V(s)=δ(ss(x))V(x)p,
(4)

where the average p is taken over all trajectories classified as a particular reaction pathway p and s is the loss function defined in Eq. (1). This way, we were able to identify energy bottlenecks in tunnels indicated by high values of the averaged bias potential V(s) or the sparsity of conformational space available for sampling. Treating the loss function as a collective variable, although may be not intuitive, provides a simple formula to check which transient tunnels are biased the most. Despite roughly the same level of the bias along each reaction pathway (Fig. 3), it is clear that the pathways employ different mechanisms of unbinding without the need to reconstruct free energies. This is underlined by the bias barriers along pwd and pwe and a rather smooth decrease in the bias along pwa, pwb, and pwc. Moreover, it is perhaps possible to explain the bias barriers by inspecting the average radius of each tunnel which is used as the sampling radius rs. For instance, pwd and pwe have rs at about 2.36 Å and 2.34 Å, respectively, and the highest barriers among pathways. This is an indication that the reaction pathways are heterogeneous with respect to each other, and their specific atomistic mechanism of unbinding would not be obvious by calculating averages of the full ensemble of the unbinding trajectories without decomposition into classes first.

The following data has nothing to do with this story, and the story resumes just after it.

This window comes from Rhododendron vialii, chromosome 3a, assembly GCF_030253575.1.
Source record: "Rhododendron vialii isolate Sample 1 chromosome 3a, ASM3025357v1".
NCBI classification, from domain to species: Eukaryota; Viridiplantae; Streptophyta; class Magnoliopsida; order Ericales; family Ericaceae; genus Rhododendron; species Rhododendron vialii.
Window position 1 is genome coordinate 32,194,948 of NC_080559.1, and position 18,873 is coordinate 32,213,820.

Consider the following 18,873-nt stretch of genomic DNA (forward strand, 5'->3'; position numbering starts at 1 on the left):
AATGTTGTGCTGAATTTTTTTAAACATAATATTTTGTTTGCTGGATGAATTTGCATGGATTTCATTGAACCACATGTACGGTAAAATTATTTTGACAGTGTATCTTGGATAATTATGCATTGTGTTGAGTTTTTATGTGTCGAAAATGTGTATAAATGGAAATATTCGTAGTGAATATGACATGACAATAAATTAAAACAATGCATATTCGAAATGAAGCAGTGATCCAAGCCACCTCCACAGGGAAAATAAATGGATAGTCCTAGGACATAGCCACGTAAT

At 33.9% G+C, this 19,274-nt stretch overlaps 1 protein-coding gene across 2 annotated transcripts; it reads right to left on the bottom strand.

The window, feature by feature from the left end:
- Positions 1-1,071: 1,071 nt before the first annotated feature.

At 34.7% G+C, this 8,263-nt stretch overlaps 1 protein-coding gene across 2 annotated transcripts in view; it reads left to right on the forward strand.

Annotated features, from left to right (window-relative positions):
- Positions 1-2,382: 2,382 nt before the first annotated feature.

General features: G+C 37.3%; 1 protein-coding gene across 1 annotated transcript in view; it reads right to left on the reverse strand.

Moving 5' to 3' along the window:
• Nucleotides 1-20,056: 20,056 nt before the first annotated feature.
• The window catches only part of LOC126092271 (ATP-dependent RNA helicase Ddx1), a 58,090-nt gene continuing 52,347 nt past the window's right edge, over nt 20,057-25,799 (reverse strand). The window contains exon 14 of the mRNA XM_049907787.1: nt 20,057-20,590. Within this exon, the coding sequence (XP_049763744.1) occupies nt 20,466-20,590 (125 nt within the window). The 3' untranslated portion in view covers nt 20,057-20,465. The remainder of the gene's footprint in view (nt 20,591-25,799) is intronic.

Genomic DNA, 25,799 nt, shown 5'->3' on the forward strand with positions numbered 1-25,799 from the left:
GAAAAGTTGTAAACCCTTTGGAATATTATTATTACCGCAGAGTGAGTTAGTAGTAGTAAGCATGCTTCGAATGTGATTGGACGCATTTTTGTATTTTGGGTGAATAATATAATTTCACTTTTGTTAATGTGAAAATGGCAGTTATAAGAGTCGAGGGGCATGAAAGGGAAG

TABLE I.

Reaction pathways of benzene unbinding from T4L. Quantities describing the reaction pathways were calculated from an ensemble of trajectories for the identified exits. These quantities include the number of trajectories (out of 300) that proceed through each pathway, the mean of the distribution of unbinding times that it takes for benzene to unbind in the biased simulations, and its standard deviation, and the average radius of each identified tunnel rs and its standard deviation. Errors were estimated by a bootstrapping procedure (see the supplementary material).

No. ofUnbindingrs
PathwayTunnel trajectories time (ns) (Å)
pwa D/F/G 65 3.37 ± 0.01 2.37 ± 0.01 
pwb C/D 82 2.61 ± 0.07 2.31 ± 0.01 
pwc F/G/H 34 2.68 ± 0.09 2.41 ± 0.02 
pwd H/J 27 2.29 ± 0.08 2.36 ± 0.03 
pwe D/G 92 2.45 ± 0.11 2.34 ± 0.01 
No. ofUnbindingrs
PathwayTunnel trajectories time (ns) (Å)
pwa D/F/G 65 3.37 ± 0.01 2.37 ± 0.01 
pwb C/D 82 2.61 ± 0.07 2.31 ± 0.01 
pwc F/G/H 34 2.68 ± 0.09 2.41 ± 0.02